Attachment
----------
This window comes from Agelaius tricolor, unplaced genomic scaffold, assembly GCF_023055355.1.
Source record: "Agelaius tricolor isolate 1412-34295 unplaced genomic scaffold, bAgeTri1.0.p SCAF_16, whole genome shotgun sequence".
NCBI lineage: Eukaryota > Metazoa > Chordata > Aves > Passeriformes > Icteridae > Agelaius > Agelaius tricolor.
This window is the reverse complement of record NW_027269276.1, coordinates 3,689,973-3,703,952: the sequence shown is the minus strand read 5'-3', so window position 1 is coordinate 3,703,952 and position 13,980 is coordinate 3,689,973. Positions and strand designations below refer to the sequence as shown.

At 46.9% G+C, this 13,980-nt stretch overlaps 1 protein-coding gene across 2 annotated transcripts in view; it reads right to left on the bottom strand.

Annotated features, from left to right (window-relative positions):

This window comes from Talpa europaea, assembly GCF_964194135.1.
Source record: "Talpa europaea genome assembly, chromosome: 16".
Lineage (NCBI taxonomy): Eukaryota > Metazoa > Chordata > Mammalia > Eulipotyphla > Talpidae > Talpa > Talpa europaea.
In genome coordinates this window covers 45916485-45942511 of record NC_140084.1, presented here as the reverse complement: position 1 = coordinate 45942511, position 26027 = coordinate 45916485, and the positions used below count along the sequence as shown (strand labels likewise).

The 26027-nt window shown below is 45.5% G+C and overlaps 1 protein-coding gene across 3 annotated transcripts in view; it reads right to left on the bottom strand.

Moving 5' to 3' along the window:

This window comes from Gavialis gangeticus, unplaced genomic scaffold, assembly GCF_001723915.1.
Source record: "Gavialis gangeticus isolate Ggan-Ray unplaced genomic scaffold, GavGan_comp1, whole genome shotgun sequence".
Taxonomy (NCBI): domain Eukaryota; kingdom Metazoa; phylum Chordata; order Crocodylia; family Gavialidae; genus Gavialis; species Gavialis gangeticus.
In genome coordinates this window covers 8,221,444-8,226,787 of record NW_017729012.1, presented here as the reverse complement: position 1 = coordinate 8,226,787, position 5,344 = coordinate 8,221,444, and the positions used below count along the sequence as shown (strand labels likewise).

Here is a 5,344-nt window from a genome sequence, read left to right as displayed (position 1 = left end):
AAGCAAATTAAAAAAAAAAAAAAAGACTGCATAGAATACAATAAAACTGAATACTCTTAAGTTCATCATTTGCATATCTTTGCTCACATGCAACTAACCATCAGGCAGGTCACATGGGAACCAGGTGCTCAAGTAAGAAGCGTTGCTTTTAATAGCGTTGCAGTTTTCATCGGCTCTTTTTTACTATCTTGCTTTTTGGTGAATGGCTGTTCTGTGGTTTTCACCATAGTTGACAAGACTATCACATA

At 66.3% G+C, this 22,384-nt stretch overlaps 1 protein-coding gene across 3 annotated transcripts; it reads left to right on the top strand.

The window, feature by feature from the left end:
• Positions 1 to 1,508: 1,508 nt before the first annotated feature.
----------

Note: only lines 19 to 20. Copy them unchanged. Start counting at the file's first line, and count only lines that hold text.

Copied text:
At 66.3% G+C, this 22,384-nt stretch overlaps 1 protein-coding gene across 3 annotated transcripts; it reads left to right on the top strand.

The window, feature by feature from the left end: